If you are about to embark on your NQT year and you don’t feel properly prepared to teach EAL pupils, you’re not alone. Many teachers report lacking confidence and training in this area. Luckily, there are some ways that you can prepare yourself for the experience.
Learn a language
Have you ever learned a language before? Think back over your personal language learning experiences. What did you enjoy (or not) about them? What did you find difficult? Chances are that some of your EAL learners may share some of these feelings. If it’s been a while since you were sitting in Year 9 French, try learning a new language with FlashAcademy®. Did you know you can change the audio and subtitles languages on Netflix? You can also download the Language Learning with Netflix extension for Google Chrome which enables you to activate subtitles in two different languages simultaneously. Putting yourself in the position of your learners can increase your ability to empathise with their situation and identify ways to support them.
Brush up on grammar
Speaking English as your first language does not mean that you know how to teach it. Try to increase your awareness of the English language and its nuances by improving your own grammar. These simple grammar videos cover some of the main language areas that pupils will need to understand. In addition, you may want to read books like ‘Practical English Usage’ which answers common questions that teachers and learners have about English grammar. Then, if an EAL pupil asks you a question or you need to explain a mistake in their work, you will be more prepared to teach the grammar point effectively.
If you’re reading this blog, you’ve taken a good first step. Anything you can do to try to learn more about current issues in EAL will be helpful. You can watch a webinar to learn about how to increase your language awareness and improve your ‘teacher talk’. Join the EAL Success Facebook group to connect with other teachers supporting EAL learners, get advice and share resources. You can also get up to date on English language teaching pedagogy by exploring the British Council website.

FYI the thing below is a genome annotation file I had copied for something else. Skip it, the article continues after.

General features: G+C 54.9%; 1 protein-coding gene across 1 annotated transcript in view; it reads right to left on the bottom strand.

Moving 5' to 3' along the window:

Identify difficulties in your subject
Get yourself prepared to teach EAL pupils by taking a closer look at the language demands of your subject. Read your subject specification and highlight any subject-specific vocabulary or language skills that your pupils will need. Does your subject often use particular language structures? Science is full of passive constructions and History relies heavily on the past tense. Consider how you will support pupils to understand and use these accurately. If your subject requires a lot of writing, think about how you could scaffold writing tasks effectively, provide prompts or use classroom aids like bilingual dictionaries.
Get a taste of language teaching
If you want to get a taster of language teaching, why not sign up for a language exchange? This way, you can practise the new language you’ve started learning, as well as gain a greater understanding of difficulties learners of English might face. Using an app like HelloTalk will get you used to identifying and correcting language mistakes and give you experience in giving learners effective feedback.
Learn about your learners
We’ve saved the most important point until last here. To become truly prepared to teach EAL learners, you need to understand who they are, where they came from and the languages they speak. Think about the location of your school; what’s the demographic of the community? Can you ask where their EAL pupils usually come from? If there are large groups with the same first language, it’s a good idea to research it. These learner profiles give you background to different home languages and suggest ways in which home languages may affect English learning.
As with any pupil, EAL learners each have their own story and life experiences. When you meet your pupils and get to know them individually you will learn the best ways to support each one. Until then, use the ideas in this post to help you feel more prepared to teach EAL pupils, and follow FlashAcademy® on Twitter for more ideas.